Two of the year's most powerful singles were "Tispor Et Hahevreh" (Count Your Friends), in which rapper Mook-e sings about road accidents, and "A Million Stars" by Amit Farkas, whose brother, 23-year-old pilot Tom Farkas, was killed in the Lebanon war.
Eddie Butler had a short-lived radio hit with his unsuccessful Eurovision entry, "Zeh Hazman" (This is the Time).
And it's of course impossible to forget the summer's biggest single, 19-year-old Idan Yaniv's Mizrahi-tinged "Hoshev Aleha" (Thinking of Her). Another Mizrahi artist, Kobi Peretz, earned notice by achieving gold status for last album, Everything I've Got, in just two weeks.
As in most years, several talented bands released something worthwhile but failed to break into the mainstream. Falling into the category this year were Gamagama, which offered solid original rock on its self-titled debut, and Toy Vivo Duo, which provided a magical musical journey on Laughing With Angels: Live Concert.
Dafna and the Cookies, who infused Israeli rock with an energetic, contemporary and warped beat on their self-titled debut, and Mayim Shketim, a collaborative project offering refreshingly airy, unpretentious melodies, might not have made it big in mainstream circles, but both groups triumphed on the indie scene. Katamine, another Israeli collaborative project, also didn't receive the attention it deserved for Forest of Bobo, a collection of slow tunes that are both appealing and attention-grabbing.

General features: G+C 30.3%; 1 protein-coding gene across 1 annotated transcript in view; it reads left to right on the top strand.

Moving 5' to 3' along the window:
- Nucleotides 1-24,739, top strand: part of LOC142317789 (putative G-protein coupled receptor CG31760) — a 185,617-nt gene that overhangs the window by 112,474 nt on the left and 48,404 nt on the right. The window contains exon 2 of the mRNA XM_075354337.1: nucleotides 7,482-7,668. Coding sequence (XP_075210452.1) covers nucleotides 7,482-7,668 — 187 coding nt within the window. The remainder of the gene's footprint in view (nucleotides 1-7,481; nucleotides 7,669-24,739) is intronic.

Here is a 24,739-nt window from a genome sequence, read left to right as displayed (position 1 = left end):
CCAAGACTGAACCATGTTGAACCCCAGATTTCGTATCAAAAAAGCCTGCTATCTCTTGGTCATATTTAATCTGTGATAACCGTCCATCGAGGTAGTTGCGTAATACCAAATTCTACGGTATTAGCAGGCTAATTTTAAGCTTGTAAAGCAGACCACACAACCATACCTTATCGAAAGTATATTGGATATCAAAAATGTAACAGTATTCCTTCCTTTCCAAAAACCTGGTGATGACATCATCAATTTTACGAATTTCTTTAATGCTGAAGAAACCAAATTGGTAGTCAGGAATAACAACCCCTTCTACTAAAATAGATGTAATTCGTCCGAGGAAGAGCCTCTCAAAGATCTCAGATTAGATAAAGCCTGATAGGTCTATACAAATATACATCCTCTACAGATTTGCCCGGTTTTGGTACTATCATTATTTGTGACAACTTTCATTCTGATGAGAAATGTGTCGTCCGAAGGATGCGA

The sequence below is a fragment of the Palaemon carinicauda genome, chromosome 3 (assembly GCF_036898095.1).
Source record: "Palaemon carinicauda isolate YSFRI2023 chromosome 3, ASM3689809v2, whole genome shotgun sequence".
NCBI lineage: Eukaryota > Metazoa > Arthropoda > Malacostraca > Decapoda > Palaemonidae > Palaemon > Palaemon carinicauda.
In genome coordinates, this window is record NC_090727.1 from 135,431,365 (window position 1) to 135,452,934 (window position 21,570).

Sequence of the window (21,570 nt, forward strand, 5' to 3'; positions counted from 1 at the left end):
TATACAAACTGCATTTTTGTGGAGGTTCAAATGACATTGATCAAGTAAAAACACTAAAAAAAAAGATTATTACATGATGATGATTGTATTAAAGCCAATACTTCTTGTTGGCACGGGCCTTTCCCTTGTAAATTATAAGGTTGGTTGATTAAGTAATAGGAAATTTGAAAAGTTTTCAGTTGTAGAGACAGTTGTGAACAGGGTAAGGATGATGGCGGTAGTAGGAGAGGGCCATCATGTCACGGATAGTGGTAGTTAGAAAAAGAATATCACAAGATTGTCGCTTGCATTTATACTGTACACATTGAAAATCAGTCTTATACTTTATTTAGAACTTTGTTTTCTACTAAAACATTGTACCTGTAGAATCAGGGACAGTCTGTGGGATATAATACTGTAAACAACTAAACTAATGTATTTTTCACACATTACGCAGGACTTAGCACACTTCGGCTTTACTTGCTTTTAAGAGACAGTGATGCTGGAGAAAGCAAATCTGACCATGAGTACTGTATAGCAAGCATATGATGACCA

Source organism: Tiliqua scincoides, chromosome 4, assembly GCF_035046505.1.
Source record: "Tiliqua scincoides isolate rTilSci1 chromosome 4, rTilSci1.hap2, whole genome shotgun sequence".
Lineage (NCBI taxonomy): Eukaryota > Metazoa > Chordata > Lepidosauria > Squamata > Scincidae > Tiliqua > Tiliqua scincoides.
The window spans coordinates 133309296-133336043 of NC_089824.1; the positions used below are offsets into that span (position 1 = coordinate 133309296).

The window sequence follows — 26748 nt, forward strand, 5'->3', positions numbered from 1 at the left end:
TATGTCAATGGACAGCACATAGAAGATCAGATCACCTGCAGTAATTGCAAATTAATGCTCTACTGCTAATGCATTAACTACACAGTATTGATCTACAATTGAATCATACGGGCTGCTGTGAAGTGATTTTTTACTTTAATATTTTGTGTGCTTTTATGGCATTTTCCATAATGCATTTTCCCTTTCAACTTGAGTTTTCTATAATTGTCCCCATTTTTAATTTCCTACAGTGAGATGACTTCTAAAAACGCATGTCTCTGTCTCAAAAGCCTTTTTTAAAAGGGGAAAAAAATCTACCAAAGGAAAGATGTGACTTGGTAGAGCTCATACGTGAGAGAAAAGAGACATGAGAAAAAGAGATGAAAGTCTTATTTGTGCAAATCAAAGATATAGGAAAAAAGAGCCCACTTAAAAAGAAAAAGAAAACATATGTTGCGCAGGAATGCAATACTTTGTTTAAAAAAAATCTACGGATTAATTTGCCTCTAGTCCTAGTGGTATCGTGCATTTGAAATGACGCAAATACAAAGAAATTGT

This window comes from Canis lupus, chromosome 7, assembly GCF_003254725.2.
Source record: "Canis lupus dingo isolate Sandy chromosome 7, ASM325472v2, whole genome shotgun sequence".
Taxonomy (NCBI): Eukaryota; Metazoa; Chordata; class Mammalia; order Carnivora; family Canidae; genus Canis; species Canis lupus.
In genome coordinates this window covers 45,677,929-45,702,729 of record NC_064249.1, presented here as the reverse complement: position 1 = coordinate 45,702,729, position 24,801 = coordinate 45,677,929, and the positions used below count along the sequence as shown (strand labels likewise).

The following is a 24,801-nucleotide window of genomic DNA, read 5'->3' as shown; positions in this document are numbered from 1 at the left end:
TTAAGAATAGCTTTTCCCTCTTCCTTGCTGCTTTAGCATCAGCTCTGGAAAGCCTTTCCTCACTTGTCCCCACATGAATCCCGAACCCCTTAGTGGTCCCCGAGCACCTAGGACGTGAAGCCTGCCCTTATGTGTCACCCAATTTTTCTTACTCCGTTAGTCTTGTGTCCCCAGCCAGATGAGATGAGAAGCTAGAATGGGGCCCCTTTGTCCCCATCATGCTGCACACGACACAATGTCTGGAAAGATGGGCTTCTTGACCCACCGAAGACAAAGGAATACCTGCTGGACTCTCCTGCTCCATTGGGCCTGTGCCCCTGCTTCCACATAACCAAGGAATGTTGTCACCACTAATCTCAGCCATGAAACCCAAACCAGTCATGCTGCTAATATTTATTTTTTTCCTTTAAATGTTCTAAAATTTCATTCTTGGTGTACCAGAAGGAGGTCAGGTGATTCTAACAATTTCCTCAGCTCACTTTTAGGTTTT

Nir Sandch released one of the least heard albums of the past year withKacha Mekarov, a shame given his music's high quality production and lyrics.
Hadara Levin Areddy's latest album, After the Storm, reinvigorated the local rock world, with Levin Areddy putting together a rock-meets-blues-meets-soul style over the course of 12 tender, soulful tracks. And Sheila Ferber proved grrrl rock remains alive and well in Israel with her album Matok Shachor, an album about pain and relationships set to an acoustic pop/rock sound.
On the comeback front, Nurit Galron proved she's still a singer to be reckoned with on her 17th album to date, What Heaven Rewards. Critics praised the album for its jazzy beats, attractive string arrangements and catchy tunes. Ronit Shahar made a quieter comeback with her album Beginning to Continue. The title track was a huge radio hit upon its release, but other popular singles proved harder to come by.
As for English-language music by Israeli musicians, the genre seems to be doing well. Geva Alon released his debut solo effort, Days of Hunger, an acoustically-driven folk/rock/country mix offering a genuine Americana atmosphere. Amit Erez, who re-creates English Seventies folk rock, released Black Light to great reviews, while Funk'n'stein the Band promoted the local English-language scene with a self-titled double-album brimming with funk, soul and R & B.